I have 236 in the camp below, who are more or less obnoxious to suspicion, who, in accordance with my orders to Captain Whitney, have been disarmed and confined and will be secured in the same manner. Apart from these there will be some 50 or 60 who have been friendly to the whites throughout the whole affair sent down with the women and children without being subjected to the same treatment. They will simply be placed under guard. There are doubtless some innocent men in the number I have secured in fetters, but there is no time to examine so large a number, and I have therefore through it proper to place them beyond the hope of escape until their guilt or innocence is established by the tribunal to be appointed by you for their trial.
The proceedings of the military commission who tried and sentenced the 20 already reported will, after having been acted upon by me, be dispatched to your headquarters for your consideration. These men, as I before wrote you, will be sent below with the others, as I construe your order of the 7th instant to be peremptory to send all.
Can a member of my staff now occupying temporarily the position of acting assistant adjutant-general under State authority serve as a member or as judge-advocate of a court-martial if you decide I have the power to appoint one?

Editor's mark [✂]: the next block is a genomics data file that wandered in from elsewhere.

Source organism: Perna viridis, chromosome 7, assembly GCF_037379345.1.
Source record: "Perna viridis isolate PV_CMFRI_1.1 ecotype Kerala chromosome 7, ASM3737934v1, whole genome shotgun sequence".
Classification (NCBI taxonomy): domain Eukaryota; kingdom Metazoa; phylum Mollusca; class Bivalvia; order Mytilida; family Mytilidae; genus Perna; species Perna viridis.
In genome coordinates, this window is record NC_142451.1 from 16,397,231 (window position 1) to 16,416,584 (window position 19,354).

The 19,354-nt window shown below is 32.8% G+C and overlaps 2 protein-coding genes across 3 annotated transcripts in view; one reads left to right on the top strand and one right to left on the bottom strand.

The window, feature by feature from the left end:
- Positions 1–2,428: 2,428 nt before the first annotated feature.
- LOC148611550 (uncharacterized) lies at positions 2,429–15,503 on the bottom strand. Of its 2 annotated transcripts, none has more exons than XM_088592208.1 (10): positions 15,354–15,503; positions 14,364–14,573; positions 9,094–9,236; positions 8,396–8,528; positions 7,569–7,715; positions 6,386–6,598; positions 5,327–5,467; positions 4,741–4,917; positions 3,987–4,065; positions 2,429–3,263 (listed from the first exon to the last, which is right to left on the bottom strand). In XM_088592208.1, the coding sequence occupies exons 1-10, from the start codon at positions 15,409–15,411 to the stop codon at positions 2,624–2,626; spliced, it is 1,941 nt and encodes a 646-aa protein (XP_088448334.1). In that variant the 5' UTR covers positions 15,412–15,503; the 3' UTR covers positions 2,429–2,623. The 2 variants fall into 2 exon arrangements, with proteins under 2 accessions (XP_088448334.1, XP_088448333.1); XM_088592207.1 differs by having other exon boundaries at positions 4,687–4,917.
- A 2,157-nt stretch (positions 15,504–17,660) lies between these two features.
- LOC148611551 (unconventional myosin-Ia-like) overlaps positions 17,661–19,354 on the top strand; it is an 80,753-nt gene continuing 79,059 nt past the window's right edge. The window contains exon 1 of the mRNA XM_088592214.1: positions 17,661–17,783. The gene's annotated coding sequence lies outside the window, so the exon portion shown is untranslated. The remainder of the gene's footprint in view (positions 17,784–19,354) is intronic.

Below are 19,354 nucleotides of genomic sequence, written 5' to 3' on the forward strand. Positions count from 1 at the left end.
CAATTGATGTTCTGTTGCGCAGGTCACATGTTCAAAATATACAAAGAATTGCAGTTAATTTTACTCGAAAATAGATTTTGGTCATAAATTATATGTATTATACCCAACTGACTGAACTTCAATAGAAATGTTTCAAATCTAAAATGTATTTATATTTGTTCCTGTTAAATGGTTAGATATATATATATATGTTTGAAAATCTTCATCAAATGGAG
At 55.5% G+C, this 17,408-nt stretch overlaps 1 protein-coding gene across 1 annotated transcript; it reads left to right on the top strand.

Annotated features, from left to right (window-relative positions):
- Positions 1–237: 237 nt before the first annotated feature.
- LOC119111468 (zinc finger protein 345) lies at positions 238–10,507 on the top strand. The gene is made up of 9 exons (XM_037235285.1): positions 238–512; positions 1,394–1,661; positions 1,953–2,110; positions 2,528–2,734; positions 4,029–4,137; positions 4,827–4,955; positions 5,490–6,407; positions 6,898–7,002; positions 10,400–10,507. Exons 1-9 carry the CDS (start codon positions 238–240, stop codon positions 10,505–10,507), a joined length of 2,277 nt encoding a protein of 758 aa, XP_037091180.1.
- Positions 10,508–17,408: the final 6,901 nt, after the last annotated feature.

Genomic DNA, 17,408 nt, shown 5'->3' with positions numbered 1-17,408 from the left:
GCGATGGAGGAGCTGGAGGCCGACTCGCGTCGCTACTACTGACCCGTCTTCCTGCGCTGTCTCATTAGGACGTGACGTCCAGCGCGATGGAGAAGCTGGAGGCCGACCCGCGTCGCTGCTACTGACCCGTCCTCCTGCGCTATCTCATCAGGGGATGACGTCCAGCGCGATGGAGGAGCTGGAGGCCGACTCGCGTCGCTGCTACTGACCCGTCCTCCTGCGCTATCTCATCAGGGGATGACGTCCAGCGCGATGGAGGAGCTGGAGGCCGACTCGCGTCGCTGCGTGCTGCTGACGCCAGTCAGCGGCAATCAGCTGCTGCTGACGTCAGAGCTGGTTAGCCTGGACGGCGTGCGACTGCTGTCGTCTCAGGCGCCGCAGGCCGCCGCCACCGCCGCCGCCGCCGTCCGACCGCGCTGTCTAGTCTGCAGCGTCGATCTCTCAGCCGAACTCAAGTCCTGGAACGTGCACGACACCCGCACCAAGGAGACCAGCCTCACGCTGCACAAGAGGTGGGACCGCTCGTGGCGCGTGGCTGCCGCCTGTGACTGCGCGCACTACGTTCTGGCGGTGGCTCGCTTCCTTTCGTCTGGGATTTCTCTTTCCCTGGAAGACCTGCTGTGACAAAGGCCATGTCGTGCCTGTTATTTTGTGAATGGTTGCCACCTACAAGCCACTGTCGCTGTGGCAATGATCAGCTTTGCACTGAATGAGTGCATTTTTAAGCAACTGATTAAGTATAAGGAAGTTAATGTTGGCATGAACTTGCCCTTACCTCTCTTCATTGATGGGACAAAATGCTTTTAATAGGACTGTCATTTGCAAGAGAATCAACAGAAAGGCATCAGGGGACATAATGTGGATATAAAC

There is nothing later than a report yesterday morning from the detachment sent out in pursuit of the Indians, when officers and men were in good spirits and traveling rapidly. The report, which is the latest received from the extreme upper Indians, received from a young Wahpeton Indian I myself found about 2 miles from camp yesterday and brought in as prisoner, is that the Yanktons, 600 lodges in number, are encamped 30 miles above the end of the coteau, or about 120 miles from here, and the Sissetons, some of whom are implicated in the attack on Abercrombie, still farther northwest. With the Yanktons, or rather the Eastern Yanktonnais, we have had thus far no recent causes for quarrel, as it is extremely doubtful whether they have harbored or even seen Little Crow and his small band of refugees.
The young Sioux referred to reports that a principal man among the Sissetons, who had a son killed in the battle of Wood Lake, has assembled his friends and relatives to the number of 20 lodges, and gone in pursuit of Little Crow with the avowed intention of killing him, as he holds him responsible as the cause of his son's death. This may or may not be true, but is probable and in accordance with the Indian notions. I have as yet no dispatch from you later than the 7th. I yesterday received notice of my appointment as brigadier-general from the Secretary of War.
I am, general, very respectfully, your obedient servant,
H. H. SIBLEY,
HEADQUARTERS MILITARY EXPEDITION,
Camp Release, October 15, 1862.
Major General JOHN POPE,
Commanding Department of the Northwest, Saint Paul, Minn.:
GENERAL: After my dispatch of to-day had been sent I had the honor to receive your two communications of 10th instant, which countermand in part your previous orders relative to the disposition of the prisoners who may be proved guilty before the military commission, which I will se to work as soon as possible.